Virginia state Sen. Peter K. Babalas of Norfolk asked a Senate ethics panel today to investigate allegations that he improperly voted on legislation affecting a troubled investment firm that paid him as much as $8,000 a month in retainers.

Babalas, a Democrat and member of the legislature since 1968, becomes only the second sitting Virginia state senator to face a formal inquiry into his business and legislative relationships. He will be the first to face the ethics panel, which was established in 1983.

Babalas, 63, has been the subject of recent articles in The Virginian-Pilot that detail his work for Landbank Equity Corp., a Norfolk firm now in bankruptcy proceedings and under investigation for fraud. The firm also is the subject of suits in five states in connection with the sale of about $178 million in high-interest, second mortgages to banks and savings and loan associations.

In the 1985 session of the legislature, Babalas cast his vote and a proxy in committee that killed a bill that would have placed second-mortgage companies such as Landbank under greater state regulation.

Senate President Pro Tem Edward E. Willey, a Richmond Democrat, whose proxy against the regulation was cast by Babalas, told United Press International today that "had I been Sen. Babalas and had a private interest in the bill, not only would I refrain from voting on it, but I would not vote my colleagues on it."

Willey said Babalas "made a bad judgment voting himself and myself" because the disputed bill would have died on a 5-to-5 vote without Babalas' maneuver.

Babalas, a lawyer, previously has said he did not discuss a retainer with Landbank until after the vote and had properly disclosed being paid about $1,500 to write letters on behalf of the firm in the fall of 1984. He could not be reached for comment today.

The president of Landbank, appearing in bankruptcy court in Norfolk Monday, said she was mistaken when she initially testified last week that Babalas discussed the retainer in the fall of 1984.

Landbank's president, Marika L. Runnells, amended her testimony today and said the firm did not discuss the Babalas retainer until this past spring -- after Babalas' vote. He was paid $8,000 a month for five months.

The timing of the retainer is important under Virginia's conflict-of-interest laws. Under the law, legislators are barred from voting on bills in which they have a direct personal interest in which they receive or expect to receive $10,000 a year.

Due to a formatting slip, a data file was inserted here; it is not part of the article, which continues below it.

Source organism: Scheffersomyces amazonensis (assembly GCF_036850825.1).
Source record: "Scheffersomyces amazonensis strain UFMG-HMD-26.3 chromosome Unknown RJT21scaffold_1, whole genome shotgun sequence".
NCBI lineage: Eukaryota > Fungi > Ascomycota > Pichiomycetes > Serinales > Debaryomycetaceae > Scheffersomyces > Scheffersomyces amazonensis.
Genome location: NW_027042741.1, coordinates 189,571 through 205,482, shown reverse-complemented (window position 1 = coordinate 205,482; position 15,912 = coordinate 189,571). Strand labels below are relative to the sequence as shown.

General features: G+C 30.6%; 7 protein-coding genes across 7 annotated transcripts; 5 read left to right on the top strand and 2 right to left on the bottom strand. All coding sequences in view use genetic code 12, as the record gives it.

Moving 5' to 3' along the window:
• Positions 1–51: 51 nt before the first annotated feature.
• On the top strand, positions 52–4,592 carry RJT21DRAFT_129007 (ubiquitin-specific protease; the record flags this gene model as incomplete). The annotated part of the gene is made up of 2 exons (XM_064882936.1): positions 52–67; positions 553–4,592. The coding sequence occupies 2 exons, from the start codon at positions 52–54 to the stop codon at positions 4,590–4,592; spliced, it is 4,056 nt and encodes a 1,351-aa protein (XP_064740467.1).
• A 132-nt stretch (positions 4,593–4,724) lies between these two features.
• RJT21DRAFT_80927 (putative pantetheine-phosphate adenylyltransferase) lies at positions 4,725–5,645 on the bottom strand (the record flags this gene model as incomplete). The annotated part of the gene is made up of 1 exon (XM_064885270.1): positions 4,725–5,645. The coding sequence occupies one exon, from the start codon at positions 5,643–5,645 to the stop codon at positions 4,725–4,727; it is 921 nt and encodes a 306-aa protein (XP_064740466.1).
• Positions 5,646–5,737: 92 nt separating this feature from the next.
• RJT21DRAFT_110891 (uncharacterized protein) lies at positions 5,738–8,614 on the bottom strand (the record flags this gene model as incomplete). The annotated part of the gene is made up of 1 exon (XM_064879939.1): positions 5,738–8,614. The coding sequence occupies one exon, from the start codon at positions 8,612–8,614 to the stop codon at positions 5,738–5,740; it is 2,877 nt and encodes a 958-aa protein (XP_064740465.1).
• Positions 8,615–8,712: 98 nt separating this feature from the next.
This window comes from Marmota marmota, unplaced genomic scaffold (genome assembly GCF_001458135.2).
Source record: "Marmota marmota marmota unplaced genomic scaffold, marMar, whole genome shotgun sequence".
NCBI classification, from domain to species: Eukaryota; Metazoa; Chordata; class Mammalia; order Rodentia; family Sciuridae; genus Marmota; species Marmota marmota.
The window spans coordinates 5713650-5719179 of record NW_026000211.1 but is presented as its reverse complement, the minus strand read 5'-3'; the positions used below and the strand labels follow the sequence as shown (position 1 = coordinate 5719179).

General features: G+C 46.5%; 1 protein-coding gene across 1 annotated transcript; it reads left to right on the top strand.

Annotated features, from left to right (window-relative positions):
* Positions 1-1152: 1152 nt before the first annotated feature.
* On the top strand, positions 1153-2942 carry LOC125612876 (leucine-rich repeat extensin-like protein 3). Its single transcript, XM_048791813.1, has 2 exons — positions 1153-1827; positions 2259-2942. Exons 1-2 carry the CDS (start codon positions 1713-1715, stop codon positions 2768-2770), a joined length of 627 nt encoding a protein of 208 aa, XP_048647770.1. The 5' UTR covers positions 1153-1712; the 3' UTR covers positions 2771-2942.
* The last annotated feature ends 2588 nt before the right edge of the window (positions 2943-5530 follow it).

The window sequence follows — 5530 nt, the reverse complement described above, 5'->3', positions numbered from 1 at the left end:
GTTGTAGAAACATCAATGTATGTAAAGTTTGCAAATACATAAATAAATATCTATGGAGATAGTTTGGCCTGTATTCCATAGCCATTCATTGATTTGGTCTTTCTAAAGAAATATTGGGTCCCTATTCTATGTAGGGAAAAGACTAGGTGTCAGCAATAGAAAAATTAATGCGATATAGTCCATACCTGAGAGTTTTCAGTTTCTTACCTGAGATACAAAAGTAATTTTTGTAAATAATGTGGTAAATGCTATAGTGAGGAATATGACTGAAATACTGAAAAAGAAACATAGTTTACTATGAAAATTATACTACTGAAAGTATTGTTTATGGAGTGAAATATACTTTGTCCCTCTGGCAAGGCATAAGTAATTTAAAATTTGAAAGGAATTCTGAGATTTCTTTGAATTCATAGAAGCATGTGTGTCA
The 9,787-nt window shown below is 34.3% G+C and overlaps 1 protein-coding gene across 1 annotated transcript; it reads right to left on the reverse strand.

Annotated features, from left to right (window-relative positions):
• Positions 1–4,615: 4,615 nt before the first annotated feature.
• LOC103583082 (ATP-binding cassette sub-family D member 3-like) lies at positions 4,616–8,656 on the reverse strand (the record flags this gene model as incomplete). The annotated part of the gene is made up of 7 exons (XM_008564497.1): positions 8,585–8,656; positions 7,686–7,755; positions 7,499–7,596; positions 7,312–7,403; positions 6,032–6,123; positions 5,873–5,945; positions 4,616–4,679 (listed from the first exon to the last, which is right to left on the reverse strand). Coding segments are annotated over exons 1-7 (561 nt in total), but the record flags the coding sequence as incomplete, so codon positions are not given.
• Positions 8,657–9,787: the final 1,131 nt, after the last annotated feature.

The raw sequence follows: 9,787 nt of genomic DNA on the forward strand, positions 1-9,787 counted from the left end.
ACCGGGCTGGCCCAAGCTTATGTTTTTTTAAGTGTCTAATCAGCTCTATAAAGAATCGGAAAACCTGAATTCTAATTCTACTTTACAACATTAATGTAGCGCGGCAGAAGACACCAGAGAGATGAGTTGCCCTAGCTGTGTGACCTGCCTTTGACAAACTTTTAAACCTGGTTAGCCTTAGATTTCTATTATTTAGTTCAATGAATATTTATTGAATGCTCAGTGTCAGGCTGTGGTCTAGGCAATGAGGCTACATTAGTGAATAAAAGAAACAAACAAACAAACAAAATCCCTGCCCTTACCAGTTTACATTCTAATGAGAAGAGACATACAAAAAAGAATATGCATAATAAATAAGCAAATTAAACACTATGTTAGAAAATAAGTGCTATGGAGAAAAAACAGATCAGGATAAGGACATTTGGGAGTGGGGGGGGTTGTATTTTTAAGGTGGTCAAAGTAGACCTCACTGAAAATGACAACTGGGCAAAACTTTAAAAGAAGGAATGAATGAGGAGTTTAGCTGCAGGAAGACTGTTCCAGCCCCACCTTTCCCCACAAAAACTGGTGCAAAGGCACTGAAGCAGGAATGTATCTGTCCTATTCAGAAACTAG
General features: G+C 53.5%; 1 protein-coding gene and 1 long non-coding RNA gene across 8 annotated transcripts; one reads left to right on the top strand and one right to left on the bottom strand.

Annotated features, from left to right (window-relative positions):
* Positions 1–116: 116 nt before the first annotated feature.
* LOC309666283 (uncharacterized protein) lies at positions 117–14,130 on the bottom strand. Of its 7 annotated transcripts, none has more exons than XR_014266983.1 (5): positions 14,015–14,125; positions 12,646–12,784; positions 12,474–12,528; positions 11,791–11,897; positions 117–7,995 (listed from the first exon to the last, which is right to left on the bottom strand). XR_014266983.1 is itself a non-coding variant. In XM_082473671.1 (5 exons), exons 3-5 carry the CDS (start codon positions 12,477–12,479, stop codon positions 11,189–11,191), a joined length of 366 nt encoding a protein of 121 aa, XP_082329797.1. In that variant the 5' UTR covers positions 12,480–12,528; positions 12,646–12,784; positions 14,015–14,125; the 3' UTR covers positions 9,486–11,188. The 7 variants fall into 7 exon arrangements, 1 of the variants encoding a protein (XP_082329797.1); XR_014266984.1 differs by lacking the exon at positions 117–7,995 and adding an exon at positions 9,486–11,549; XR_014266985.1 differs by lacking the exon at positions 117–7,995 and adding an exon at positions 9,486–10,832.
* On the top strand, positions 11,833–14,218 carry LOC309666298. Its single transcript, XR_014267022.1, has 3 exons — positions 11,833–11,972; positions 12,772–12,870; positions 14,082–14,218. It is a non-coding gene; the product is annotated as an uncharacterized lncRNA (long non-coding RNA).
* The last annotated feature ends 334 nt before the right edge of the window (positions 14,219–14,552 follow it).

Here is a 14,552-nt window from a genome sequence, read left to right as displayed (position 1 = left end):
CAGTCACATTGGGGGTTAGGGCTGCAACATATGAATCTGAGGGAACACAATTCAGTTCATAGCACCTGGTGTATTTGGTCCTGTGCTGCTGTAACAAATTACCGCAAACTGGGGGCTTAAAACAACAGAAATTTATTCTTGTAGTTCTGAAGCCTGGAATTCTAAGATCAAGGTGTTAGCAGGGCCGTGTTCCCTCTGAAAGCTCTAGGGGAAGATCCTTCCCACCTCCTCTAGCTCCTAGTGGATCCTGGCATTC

Babalas was paid about $1,500 last fall to write letters on behalf of Landbank to an insurance firm that was questioning Landbank's financial dealings; but that fell well under the $10,000 level, Babalas has said.

"I request that appropriate steps be taken . . . ," Babalas said in a letter to state legislative officials today. The letter will trigger the first session of the Senate Ethics Advisory Panel, whose members have never met to elect a chairman or establish rules.

Under the law, the panel must complete its work in four months. It can recommend no action, refer the case to the Senate Privileges and Elections Committee for investigation or refer the case to the state attorney general's office.

Legislative officials said today it would be unlikely the panel would hold even an organizational meeting until January.

Members of the panel include former governor Linwood Holton of McLean and Albertis Harrison, a retired state Supreme Court justice, as well Robert Fitzgerald, an attorney and former state senator from Fairfax, and Raynor Sneed, a circuit court judge in Rappahannock County. A fifth seat is vacant.

The panel was established after a dispute involving state Sen. Nathan H. Miller of Harrisonburg, the 1981 GOP candidate for lieutenant governor. Miller was accused of improperly acting on legislation that benefitted his clients, including the state's electric cooperatives. Miller, who lost the election, was investigated by the Senate Rules Committee and the Senate Privileges and Elections Committee. They determined Miller should have disclosed his interest but took no action against him.